then to lookup

 select * from test where pwd='something'

Seems to work - but rather slow.

What is more disturbing is the memory usage - 30 MB for 1M passwords would indicate 300MB for 10M passwords - now 300MB is getting to the point where I worry about space efficiency. So while a hash table is fastest it’s not space efficient - I suspect that bloom filters might be the way to go.

14 Likes

Thank @joeerl for taking the time to test it

Even without the numbers I was sure ETS would be faster for lookups, I suggested to use sqlite because one of the conditions was

Preferably without loading the entire file into memory at once,

But if that’s not an issue, ETS is totally the way to go

and with DETS you can persist and then transparently reload the data in memory

SQLite has the advantage of being more portable, you can query the file everywhere there is a SQLite client available (it’s just a lib)

Since you already wrote the code and I’m lazy (:stuck_out_tongue:) can you run it again loading SQLite in memory?

You just have to change the file path to ‘:memory:’

https://sqlite.org/inmemorydb.html

Even in memory db would be several times slower (~20 times slower) due to sql parsing and serialization. Or at least it was when I tried it yesterday … And I disagree that using sqlite is more convenient than just transferring plaintext passwords around, which is what you’d do if you were to use in memory ets, fst, or bloom filters. I still think fst is the most usable approach here since it’s very fast, “lossless”, and additionally compresses the data.


There are ways to speed up sqlite significantly by using different backends (lmdb, for example), and side stepping the sql parser, and batching reads, but that’s probably not the point of these benchmarks.

I mentioned Postgres being a reasonable choice for a broad variety of problems, so I figured I’d back it up. Results first:

# these benchmarks made with Benchee

clark$> PORT=4000 MIX_ENV=prod mix run bench.exs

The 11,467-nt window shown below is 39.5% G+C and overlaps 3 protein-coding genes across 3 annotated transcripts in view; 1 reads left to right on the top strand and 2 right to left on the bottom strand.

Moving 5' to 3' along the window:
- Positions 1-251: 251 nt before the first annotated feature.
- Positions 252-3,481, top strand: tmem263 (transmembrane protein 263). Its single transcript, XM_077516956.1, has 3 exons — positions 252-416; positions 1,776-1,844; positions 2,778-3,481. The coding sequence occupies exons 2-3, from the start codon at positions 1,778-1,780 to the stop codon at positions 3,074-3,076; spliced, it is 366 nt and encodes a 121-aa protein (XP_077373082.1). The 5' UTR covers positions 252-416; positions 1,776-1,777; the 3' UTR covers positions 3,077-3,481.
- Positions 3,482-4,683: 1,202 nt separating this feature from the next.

mixwarning: found quoted keyword "test" but the quotes are not required. Note that keywords are always atoms, even when quoted, and quotes should only be used to introduce keywords with foreign characters in them
  mix.exs:58

Operating System: macOS"
CPU Information: Intel(R) Core(TM) i7-8750H CPU @ 2.20GHz
Number of Available Cores: 12
Available memory: 16 GB
Elixir 1.7.3
Erlang 21.1

Benchmark suite executing with the following configuration:
warmup: 2 s
time: 5 s
memory time: 0 μs
parallel: 1
inputs: none specified
Estimated total run time: 14 s


Benchmarking check password ecto query builder...
Benchmarking check password postgrex prepared...

Name                                        ips        average  deviation         median         99th %
check password postgrex prepared        10.12 K       98.79 μs    ±10.25%          96 μs         139 μs
check password ecto query builder        8.47 K      118.04 μs    ±11.38%         114 μs         169 μs

Comparison: 
check password postgrex prepared        10.12 K
check password ecto query builder        8.47 K - 1.19x slower
warning: unused import Ecto.Query
  bench.exs:1

Next, benchmark setup:

import Ecto.Query                                                                                       
                                                                                                        
query_prepared = "SELECT id FROM passwords WHERE password = $1"                                         
                                                                                                        
{:ok, _pid} =                                                                                           
  Postgrex.start_link(hostname: "localhost", username: "clark", password: "", database: "passtest_dev", 
pool: DBConnection.Poolboy, pool_size: 20, name: DB)                                                    
                                                                                                        
{:ok, prepared} = Postgrex.prepare(DB, "get_password", query_prepared, pool: DBConnection.Poolboy)      
                                                                                                        
Benchee.run(%{                                                                                          
  "check password ecto query builder" => fn ->                                                          
    Ecto.Query.select("passwords", [p], p.id)                                                           
    |> Ecto.Query.where([p], p.password == "austin")                                                    
    |> Passtest.Repo.one!                                                                               
  end,                                                                                                  
  "check password postgrex prepared" => fn ->                                                           
     Postgrex.execute!(DB, prepared, ["austin"], pool: DBConnection.Poolboy)                            
  end                                                                                                   
})

I generated a standard phoenix app, created a database, and then ran this migration:

defmodule Passtest.Repo.Migrations.CreatePasswords do